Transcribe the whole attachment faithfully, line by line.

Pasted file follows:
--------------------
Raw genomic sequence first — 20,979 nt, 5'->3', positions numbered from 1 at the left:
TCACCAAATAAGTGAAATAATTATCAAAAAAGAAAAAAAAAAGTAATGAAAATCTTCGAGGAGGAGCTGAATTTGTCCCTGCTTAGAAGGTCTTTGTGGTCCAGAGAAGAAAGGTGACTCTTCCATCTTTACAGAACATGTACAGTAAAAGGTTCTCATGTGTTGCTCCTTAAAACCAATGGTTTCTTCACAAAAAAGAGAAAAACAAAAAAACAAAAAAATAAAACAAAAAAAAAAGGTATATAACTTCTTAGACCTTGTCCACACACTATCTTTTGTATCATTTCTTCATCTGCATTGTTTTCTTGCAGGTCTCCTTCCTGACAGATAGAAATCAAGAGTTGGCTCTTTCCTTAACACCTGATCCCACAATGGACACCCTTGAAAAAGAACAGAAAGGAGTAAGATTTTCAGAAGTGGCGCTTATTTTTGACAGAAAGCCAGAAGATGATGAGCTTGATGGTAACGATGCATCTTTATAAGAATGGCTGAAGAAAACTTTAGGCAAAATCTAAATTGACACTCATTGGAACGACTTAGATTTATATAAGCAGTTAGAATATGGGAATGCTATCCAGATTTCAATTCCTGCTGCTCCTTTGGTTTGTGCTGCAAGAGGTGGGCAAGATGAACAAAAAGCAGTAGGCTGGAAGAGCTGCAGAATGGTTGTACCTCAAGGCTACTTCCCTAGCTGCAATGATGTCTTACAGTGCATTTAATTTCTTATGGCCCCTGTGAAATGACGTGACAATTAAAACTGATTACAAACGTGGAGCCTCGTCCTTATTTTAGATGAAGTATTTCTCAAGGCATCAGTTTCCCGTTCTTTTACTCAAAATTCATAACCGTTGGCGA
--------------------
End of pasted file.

Raw genomic sequence first — 20,979 nt, 5'->3', positions numbered from 1 at the left:
TCACCAAATAAGTGAAATAATTATCAAAAAAGAAAAAAAAAAGTAATGAAAATCTTCGAGGAGGAGCTGAATTTGTCCCTGCTTAGAAGGTCTTTGTGGTCCAGAGAAGAAAGGTGACTCTTCCATCTTTACAGAACATGTACAGTAAAAGGTTCTCATGTGTTGCTCCTTAAAACCAATGGTTTCTTCACAAAAAAGAGAAAAACAAAAAAACAAAAAAATAAAACAAAAAAAAAAGGTATATAACTTCTTAGACCTTGTCCACACACTATCTTTTGTATCATTTCTTCATCTGCATTGTTTTCTTGCAGGTCTCCTTCCTGACAGATAGAAATCAAGAGTTGGCTCTTTCCTTAACACCTGATCCCACAATGGACACCCTTGAAAAAGAACAGAAAGGAGTAAGATTTTCAGAAGTGGCGCTTATTTTTGACAGAAAGCCAGAAGATGATGAGCTTGATGGTAACGATGCATCTTTATAAGAATGGCTGAAGAAAACTTTAGGCAAAATCTAAATTGACACTCATTGGAACGACTTAGATTTATATAAGCAGTTAGAATATGGGAATGCTATCCAGATTTCAATTCCTGCTGCTCCTTTGGTTTGTGCTGCAAGAGGTGGGCAAGATGAACAAAAAGCAGTAGGCTGGAAGAGCTGCAGAATGGTTGTACCTCAAGGCTACTTCCCTAGCTGCAATGATGTCTTACAGTGCATTTAATTTCTTATGGCCCCTGTGAAATGACGTGACAATTAAAACTGATTACAAACGTGGAGCCTCGTCCTTATTTTAGATGAAGTATTTCTCAAGGCATCAGTTTCCCGTTCTTTTACTCAAAATTCATAACCGTTGGCGA